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The Wall Street Journal Doesn’t Like Rent Control

We know that because of the way it presented the results of a study of the impact of rent control in New York City. The article showed the average savings on rent controlled units by borough, by income quartiles, and by race and ethnic group. It showed that the average savings were by far the largest on rent controlled units in Manhattan, renters in the top quartile had the largest average savings, and that white beneficiaries of rent control saved far more on average than black, Hispanic, or Asian beneficiaries. It also showed that older tenants had higher average savings than younger ones.

While this makes rent control in New York City look like a bonanza for rich renters, and a nothing for everyone else, we actually cannot conclude this from the data the WSJ presented. The big problem is that it doesn’t tell us the numbers in each group.

Suppose that a grand total of three white people, all high income and living in Manhattan, benefit from rent control. Everyone else is more moderate income and either black, Hispanic, or Asian. The results shown in the article would be entirely consistent with this picture, even if 1 million non-white, mostly low and moderate income people benefited from rent control.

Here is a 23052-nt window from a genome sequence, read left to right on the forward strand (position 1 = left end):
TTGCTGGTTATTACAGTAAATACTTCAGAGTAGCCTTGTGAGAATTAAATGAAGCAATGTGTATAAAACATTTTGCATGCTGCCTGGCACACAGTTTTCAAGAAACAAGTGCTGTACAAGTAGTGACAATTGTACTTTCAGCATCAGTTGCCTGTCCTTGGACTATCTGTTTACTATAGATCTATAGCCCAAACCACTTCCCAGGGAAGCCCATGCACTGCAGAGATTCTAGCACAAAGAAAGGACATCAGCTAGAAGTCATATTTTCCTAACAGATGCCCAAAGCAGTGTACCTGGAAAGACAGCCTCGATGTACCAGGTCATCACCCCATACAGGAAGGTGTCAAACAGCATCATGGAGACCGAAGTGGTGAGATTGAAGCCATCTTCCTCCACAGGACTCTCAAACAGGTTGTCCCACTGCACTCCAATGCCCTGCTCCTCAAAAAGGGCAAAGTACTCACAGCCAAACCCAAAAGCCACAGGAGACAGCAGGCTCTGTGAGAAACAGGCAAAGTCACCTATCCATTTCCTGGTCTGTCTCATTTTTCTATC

While the number of wealthy white people who benefit from rent control is surely much more than 3, the WSJ chose not to tell us how many relatively well-to-do white people benefit from rent control, even though it has this data from its study. That could have been an oversight by the paper, or alternatively, it may have decided not to tell us how many wealthy white people benefited, relative to non-whites, because the number was not very large.

In any case, without knowing the relative size of the groups, we have no basis for saying that wealthy whites are the main beneficiaries of rent control, as the piece implies. We do know that the ones living in rent controlled units benefited most. However, the piece does tell us that people in the bottom quartile living in rent controlled units saved an average of $2,400 a year on their rent and people living in the next quartile saved more than $2,700 a year. This is not a trivial sum to low and moderate income households.

This article first appeared on Dean Baker’s blog.

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Dean Baker is the senior economist at the Center for Economic and Policy Research in Washington, DC. 

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